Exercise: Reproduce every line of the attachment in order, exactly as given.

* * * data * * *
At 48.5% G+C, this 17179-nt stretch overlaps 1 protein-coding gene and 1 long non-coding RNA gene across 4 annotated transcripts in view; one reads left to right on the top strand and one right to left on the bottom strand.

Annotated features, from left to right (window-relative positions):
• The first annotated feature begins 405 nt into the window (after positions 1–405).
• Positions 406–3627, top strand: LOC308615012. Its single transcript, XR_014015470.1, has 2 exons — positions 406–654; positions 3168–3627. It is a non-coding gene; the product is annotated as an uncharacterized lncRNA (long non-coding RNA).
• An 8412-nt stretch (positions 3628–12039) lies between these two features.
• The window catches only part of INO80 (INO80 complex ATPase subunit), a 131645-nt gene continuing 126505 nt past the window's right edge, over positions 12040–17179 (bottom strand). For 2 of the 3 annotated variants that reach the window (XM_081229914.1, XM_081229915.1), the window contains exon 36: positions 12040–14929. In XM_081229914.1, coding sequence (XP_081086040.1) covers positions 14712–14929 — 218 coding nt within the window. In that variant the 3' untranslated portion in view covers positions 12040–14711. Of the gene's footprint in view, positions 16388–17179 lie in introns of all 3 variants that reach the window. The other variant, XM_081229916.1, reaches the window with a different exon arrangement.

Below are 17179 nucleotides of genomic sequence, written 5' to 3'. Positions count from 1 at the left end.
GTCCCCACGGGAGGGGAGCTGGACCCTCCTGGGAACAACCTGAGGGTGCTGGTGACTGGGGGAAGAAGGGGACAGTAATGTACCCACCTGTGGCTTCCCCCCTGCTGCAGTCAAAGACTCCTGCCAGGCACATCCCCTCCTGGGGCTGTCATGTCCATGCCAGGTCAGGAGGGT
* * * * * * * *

At 48.5% G+C, this 17179-nt stretch overlaps 1 protein-coding gene and 1 long non-coding RNA gene across 4 annotated transcripts in view; one reads left to right on the top strand and one right to left on the bottom strand.

Annotated features, from left to right (window-relative positions):
• The first annotated feature begins 405 nt into the window (after positions 1–405).
• Positions 406–3627, top strand: LOC308615012. Its single transcript, XR_014015470.1, has 2 exons — positions 406–654; positions 3168–3627. It is a non-coding gene; the product is annotated as an uncharacterized lncRNA (long non-coding RNA).
• An 8412-nt stretch (positions 3628–12039) lies between these two features.
• The window catches only part of INO80 (INO80 complex ATPase subunit), a 131645-nt gene continuing 126505 nt past the window's right edge, over positions 12040–17179 (bottom strand). For 2 of the 3 annotated variants that reach the window (XM_081229914.1, XM_081229915.1), the window contains exon 36: positions 12040–14929. In XM_081229914.1, coding sequence (XP_081086040.1) covers positions 14712–14929 — 218 coding nt within the window. In that variant the 3' untranslated portion in view covers positions 12040–14711. Of the gene's footprint in view, positions 16388–17179 lie in introns of all 3 variants that reach the window. The other variant, XM_081229916.1, reaches the window with a different exon arrangement.

Below are 17179 nucleotides of genomic sequence, written 5' to 3'. Positions count from 1 at the left end.
GTCCCCACGGGAGGGGAGCTGGACCCTCCTGGGAACAACCTGAGGGTGCTGGTGACTGGGGGAAGAAGGGGACAGTAATGTACCCACCTGTGGCTTCCCCCCTGCTGCAGTCAAAGACTCCTGCCAGGCACATCCCCTCCTGGGGCTGTCATGTCCATGCCAGGTCAGGAGGGT